Henrietta’s Story: Part II

louiscookLouise Azilia Cook
As written by her daughter, Henrietta Aspacia Saucier Pace (b. 28 May, 1879 – d. 28 January, 1957)

Louise Azilia Cook was born near Old Mines, Washington Co. Mo. Nov. 1, 1854, the daughter of Jas. A. Cook and (?)Kincaid.  Her mother died when Louise was yet an infant, and little is known of her family history.

Her father was a farmer, mine supervisor, and merchant.  He served as Major in the Union Army and was captured by Gen. Price’s forces near St. Clair, Mo.  Later he was released (barefoot) and made his way on foot to his home near Old Mines.  To his first marriage were born Will, James, Belle, Mary, Louise & Helen.  Shortly after his wife’s death he married Margaret Boyer and to this union were born: John, Willis, Julia, Fannie, Amanda, Felix & Nela.

Her outstanding characteristics were honesty in all her dealings, generous in helping others less fortunate than herself, cheerful and agreeable in disposition and alert and alive to all that was going on around her.  This alertness of mind she manifested even up to her last day on earth.  She possessed great fortitude and never failed to rise to meet the occasion.  She was no one to complain of her lot, tho’ it was a most  strenuous one with 15 children coming in quick succession, and with little means of supplying their needs.  Few could do so much with so little for so many – (and it was done cheerfully.)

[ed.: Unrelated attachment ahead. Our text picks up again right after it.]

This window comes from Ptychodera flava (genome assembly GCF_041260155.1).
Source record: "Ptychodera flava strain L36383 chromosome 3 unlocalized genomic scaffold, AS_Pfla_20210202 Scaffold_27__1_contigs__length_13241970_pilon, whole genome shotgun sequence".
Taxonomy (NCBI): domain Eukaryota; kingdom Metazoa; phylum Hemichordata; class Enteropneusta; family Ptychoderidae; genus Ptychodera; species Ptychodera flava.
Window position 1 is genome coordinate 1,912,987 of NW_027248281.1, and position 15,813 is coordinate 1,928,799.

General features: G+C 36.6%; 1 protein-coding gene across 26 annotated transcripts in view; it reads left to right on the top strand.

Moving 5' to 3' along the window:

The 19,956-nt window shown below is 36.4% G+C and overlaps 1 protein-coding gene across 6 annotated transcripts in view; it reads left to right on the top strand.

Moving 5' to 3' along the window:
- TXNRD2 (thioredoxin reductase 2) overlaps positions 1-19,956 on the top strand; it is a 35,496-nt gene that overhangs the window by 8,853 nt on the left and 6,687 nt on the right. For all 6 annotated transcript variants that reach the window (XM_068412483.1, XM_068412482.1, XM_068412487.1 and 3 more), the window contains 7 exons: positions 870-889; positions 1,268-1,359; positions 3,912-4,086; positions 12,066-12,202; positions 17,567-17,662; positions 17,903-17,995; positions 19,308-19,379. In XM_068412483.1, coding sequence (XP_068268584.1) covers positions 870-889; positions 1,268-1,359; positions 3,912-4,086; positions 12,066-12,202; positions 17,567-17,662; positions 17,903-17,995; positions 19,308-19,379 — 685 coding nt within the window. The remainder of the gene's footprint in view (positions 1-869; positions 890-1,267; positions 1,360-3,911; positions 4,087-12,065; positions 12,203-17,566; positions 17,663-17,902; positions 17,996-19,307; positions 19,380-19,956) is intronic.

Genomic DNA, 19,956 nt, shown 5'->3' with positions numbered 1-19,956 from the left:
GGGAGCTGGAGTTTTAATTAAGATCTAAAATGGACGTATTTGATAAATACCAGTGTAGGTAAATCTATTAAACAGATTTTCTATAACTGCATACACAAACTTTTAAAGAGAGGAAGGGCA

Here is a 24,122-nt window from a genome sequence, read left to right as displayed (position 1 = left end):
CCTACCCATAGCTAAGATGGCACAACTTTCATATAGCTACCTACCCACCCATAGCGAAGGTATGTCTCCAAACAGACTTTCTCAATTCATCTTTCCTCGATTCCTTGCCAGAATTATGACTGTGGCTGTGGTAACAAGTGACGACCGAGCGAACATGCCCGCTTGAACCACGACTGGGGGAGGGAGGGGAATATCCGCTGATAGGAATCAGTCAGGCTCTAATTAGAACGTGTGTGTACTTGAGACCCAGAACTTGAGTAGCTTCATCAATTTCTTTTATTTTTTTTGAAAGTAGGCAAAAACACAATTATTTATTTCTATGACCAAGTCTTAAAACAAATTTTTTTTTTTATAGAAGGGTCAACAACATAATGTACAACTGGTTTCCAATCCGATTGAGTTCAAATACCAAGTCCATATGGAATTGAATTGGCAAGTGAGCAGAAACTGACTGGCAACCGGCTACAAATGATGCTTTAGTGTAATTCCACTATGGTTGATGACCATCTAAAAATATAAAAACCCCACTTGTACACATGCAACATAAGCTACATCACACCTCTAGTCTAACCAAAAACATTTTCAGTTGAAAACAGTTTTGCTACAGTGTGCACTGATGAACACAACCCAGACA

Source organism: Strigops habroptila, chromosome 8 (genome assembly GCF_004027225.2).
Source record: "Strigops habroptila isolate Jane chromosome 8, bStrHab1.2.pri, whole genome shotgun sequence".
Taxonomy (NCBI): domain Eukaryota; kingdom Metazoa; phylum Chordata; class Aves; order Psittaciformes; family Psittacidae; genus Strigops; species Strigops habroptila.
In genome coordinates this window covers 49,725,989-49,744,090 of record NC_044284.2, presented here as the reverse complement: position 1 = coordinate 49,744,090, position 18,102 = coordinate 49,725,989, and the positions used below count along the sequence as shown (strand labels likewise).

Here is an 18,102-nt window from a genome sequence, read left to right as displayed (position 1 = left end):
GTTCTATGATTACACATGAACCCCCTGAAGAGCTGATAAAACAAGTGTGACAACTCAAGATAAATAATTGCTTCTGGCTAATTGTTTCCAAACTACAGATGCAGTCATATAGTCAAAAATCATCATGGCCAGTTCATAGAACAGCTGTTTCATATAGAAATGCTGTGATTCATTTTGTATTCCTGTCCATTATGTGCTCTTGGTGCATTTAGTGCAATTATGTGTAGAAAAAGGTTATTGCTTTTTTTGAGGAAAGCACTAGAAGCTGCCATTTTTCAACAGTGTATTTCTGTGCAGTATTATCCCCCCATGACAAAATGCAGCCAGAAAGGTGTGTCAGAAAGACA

Tho’ she had had little formal schooling she was lady-like in her bearing and  appearance and could move easily among those who had had better opportunities.  She possessed sound judgment, quick wit, and unusual common sense.  Maintaining  her alert mind and cheerful disposition until the end, she always brought cheer and comfort to her children as she made her visits among them during her latter years.

In many respects her equal is rarely found.  She was firm and resolute in dealing with her children and made no compromise with wrong doing.  She also possessed a keen intuition which made it practically useless for any one to attempt to “put anything over” on her.

After being alert all day she passed away peacefully and suddenly on the evening of July 4, 1945 at the home of her daughter Gertrude at 812 W. 5th St.  Washington, Mo. having attained the age of 90 years, 8 months, 3 days.  She was laid to rest in the Catholic cemetery at the side of her husband.

In addition to her 15 children she raised her step-son, William and a foster daughter, Ethel.

Children born of this union were:

Frederick C. (died in gun accident, age 20)
Gertrude G. (Gertie)
Andrew L. (died at 18 months, cholera)
Henrietta A. (Hattie)
Louise (Lulu)
Alex. V.S. (Stumie)
Clara K. (became a Daughter of Charity)
Anthony W. (Wayne)
James G. (Jim)
Benj. H. (Ben)
Florence O. (Flo)
Josephine A. (Jo or JoJo)
Eugene F. (Gene)
Chas. C.  (Cack) KIA, France, World War I
Patricia A. (Mabel)

{Edit.: I’d like the reader to note the brevity of Aunt Hattie’s bio of her mother, as compared to her father, Eugene Felix Saucier.

The way I see it, as a woman of her day, Louise just didn’t have the time to sit around the fireside or the front stoop (depending on the weather) to tell stories of yore, or sing folk songs, or even flesh out the details of her own family history.  Louise was far too busy raising 17 children and running a household of that size.